San Pablo Creek was historically a year-round stream, free-flowing from the hills of Orinda/Moraga to the San Francisco Bay. The stream supported runs of Salmon and Steelhead as well as a native rainbow trout population and was a lifegiving riparian corridor.
Despite the construction of the San Pablo dam and reservoir in 1919, Orinda’s downtown creek was still relatively pristine until 1958 when it was “channelized” removing it from its natural flood plain and both straightening and narrowing it. The engineered concrete trapezoidal channel did not withstand a large storm in 1962 and was severely damaged. That damage and the remnants of the failed concrete are visible even today. Worse, the creek is susceptible to flooding and unable to support healthy plant, bird, fish and animal populations.
The restoration of the 1400 feet of open creek between Chevron and Safeway is widely supported by the entire community as well as the City of Orinda. The benefits of restoring our downtown creek are many and include:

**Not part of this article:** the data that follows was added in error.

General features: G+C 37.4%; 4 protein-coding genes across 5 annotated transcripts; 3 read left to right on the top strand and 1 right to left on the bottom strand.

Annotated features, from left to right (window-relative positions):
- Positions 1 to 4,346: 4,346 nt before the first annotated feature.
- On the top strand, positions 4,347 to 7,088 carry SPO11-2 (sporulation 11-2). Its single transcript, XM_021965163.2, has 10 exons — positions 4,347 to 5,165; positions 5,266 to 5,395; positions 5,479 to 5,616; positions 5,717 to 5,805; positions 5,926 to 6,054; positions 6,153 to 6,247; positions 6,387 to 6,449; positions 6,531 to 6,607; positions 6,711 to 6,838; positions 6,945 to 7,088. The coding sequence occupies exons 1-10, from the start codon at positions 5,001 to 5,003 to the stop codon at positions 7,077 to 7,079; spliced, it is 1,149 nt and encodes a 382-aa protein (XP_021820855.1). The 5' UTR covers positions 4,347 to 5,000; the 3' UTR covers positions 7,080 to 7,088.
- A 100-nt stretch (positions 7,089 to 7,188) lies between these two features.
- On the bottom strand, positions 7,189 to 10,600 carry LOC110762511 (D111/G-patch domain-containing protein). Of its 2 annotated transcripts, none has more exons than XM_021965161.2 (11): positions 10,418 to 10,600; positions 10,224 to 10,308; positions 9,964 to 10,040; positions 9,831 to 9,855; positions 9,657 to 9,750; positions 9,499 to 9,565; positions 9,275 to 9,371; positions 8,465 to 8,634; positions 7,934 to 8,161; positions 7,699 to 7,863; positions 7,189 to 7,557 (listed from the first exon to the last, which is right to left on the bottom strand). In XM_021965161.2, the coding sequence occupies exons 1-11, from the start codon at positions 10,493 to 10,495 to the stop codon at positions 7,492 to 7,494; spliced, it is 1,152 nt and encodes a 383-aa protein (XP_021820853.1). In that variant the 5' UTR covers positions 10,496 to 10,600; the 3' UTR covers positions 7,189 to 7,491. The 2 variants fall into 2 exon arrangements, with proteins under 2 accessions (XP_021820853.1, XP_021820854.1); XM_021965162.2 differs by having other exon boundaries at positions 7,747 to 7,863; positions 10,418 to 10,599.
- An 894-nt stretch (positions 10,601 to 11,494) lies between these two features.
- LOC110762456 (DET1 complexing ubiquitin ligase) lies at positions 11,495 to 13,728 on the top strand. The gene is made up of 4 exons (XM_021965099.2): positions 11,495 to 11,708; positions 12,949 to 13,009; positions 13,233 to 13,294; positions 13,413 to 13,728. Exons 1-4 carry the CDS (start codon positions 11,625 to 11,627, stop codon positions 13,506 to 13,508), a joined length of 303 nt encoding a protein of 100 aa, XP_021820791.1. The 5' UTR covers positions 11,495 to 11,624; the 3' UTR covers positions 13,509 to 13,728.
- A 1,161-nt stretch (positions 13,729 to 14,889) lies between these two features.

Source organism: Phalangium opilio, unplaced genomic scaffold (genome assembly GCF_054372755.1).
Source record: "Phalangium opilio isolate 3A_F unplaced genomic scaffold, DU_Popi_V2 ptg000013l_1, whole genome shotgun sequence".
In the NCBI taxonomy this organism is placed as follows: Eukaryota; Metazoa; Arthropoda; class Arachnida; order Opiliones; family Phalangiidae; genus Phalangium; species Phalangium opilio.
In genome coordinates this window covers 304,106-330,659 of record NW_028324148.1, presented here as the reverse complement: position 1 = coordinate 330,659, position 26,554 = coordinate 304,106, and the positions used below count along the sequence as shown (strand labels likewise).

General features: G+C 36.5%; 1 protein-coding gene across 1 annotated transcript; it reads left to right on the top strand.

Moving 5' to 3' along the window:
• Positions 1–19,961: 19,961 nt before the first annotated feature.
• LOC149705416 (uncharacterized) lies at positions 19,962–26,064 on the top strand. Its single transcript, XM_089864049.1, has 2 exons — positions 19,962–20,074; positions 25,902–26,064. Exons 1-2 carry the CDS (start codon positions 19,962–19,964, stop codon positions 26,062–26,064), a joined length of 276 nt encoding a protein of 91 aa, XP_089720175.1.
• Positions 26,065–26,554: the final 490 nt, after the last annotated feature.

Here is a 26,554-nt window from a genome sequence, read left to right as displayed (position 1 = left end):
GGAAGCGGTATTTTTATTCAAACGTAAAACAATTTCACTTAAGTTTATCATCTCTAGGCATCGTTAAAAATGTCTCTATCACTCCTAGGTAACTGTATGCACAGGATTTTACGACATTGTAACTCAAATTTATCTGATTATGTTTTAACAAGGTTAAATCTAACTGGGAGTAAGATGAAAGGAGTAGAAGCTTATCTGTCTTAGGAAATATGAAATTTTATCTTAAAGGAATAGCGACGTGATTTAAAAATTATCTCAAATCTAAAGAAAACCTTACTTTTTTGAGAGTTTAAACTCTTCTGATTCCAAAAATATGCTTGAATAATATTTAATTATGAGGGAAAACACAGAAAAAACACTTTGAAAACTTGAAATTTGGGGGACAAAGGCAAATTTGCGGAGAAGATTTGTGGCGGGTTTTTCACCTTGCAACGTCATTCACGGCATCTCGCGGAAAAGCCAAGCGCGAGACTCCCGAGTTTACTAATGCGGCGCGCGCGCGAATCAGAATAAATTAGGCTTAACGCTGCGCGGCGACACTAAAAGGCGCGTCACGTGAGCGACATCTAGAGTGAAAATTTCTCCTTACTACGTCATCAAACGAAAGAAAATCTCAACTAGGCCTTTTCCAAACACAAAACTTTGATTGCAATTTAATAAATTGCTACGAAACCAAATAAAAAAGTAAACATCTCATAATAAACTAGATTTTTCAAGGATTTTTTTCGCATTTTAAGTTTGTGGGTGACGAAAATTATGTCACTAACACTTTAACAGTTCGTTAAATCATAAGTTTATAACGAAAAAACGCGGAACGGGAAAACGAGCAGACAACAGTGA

Importantly, the City plans to integrate San Pablo Creek with its vision of a revitalized downtown. A restored San Pablo Creek will draw patrons to the area and encourage residents of Orinda to interact with local businesses and nature. Employing San Pablo Creek to establish a connection between the surrounding recreational trails and downtown will impart the healthy lifestyle that appeals to residents and visitors to our community.
Many cities in the Bay Area and beyond have supported successful creek restoration projects; this is Orinda’s opportunity to take back her creek and convert it into a beautiful, usable community asset. Join Friends of Orinda Creeks by going to our membership page to learn more about how you can help with protecting and restoring our creeks.